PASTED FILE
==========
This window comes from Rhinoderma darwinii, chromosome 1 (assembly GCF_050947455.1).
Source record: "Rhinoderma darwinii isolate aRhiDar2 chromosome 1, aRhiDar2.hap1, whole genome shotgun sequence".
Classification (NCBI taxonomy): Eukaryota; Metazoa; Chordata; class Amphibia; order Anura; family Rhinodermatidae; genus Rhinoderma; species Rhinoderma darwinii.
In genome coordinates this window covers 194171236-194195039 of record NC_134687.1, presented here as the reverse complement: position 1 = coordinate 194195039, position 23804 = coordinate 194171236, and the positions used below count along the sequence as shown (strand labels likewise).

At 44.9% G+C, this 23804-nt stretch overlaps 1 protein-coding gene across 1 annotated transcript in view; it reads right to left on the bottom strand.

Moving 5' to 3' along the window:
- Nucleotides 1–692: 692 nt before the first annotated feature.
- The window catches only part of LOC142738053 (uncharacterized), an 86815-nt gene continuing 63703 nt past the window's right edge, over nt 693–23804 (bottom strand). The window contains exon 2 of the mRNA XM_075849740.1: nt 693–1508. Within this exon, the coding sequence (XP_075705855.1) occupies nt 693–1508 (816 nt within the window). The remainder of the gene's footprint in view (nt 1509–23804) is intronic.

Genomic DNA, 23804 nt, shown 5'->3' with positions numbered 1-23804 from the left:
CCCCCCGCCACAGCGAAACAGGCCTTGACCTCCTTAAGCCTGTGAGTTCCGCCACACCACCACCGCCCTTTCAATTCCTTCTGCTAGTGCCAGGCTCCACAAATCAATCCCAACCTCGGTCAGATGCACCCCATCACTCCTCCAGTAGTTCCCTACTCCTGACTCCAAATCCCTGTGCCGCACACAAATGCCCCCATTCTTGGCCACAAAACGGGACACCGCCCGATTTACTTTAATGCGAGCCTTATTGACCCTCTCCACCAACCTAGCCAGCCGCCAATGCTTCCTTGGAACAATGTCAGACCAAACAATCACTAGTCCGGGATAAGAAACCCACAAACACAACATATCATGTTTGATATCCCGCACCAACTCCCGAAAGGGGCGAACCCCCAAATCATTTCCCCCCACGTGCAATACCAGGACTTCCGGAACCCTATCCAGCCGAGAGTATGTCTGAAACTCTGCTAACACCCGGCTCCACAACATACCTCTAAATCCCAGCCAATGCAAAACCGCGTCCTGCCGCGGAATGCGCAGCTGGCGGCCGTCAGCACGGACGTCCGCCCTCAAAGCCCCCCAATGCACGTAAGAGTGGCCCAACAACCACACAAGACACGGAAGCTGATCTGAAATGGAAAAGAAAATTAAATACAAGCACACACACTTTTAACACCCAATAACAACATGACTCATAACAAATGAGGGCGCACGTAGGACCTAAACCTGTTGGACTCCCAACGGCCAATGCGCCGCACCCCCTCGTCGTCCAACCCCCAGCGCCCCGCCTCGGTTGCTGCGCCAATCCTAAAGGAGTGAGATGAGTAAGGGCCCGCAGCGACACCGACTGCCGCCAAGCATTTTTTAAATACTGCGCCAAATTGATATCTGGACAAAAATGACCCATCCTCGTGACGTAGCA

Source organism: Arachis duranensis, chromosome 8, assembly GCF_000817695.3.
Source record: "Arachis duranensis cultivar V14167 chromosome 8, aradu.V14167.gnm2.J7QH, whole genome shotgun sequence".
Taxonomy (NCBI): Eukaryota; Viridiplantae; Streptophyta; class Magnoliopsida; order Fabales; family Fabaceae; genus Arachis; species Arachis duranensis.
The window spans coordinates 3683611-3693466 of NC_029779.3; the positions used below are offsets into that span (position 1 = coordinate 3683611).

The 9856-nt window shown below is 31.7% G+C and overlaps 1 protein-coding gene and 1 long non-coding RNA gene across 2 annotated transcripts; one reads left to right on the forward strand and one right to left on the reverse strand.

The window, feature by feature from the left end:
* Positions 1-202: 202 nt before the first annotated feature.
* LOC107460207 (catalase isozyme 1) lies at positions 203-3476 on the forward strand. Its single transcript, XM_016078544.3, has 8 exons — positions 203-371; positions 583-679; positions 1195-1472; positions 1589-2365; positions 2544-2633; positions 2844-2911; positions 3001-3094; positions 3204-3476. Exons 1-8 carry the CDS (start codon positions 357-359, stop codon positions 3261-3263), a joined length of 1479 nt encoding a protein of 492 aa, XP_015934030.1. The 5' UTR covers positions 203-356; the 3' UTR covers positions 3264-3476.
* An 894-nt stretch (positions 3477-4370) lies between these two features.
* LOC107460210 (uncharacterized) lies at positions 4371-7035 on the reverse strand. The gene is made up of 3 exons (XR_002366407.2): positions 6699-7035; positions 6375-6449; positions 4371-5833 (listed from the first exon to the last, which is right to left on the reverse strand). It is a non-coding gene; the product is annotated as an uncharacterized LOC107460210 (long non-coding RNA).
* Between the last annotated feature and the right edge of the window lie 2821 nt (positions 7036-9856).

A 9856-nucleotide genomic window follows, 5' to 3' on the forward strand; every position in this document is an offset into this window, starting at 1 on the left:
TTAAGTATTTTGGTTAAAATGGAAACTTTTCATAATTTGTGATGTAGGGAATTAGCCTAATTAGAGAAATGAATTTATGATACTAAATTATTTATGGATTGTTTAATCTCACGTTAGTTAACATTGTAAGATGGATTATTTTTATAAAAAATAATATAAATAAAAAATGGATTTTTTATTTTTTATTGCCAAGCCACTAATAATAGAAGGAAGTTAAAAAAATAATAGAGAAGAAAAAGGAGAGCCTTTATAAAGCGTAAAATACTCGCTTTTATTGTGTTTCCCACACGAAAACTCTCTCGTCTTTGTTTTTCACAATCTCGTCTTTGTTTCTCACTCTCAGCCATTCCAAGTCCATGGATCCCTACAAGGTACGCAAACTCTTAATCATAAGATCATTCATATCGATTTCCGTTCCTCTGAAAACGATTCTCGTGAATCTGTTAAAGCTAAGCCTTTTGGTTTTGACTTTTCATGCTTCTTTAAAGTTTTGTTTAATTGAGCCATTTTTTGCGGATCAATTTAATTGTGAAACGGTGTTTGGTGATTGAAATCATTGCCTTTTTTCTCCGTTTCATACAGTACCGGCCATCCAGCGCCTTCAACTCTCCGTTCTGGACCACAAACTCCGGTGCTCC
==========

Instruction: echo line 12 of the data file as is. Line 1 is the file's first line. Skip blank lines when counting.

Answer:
Source record: "Arachis duranensis cultivar V14167 chromosome 8, aradu.V14167.gnm2.J7QH, whole genome shotgun sequence".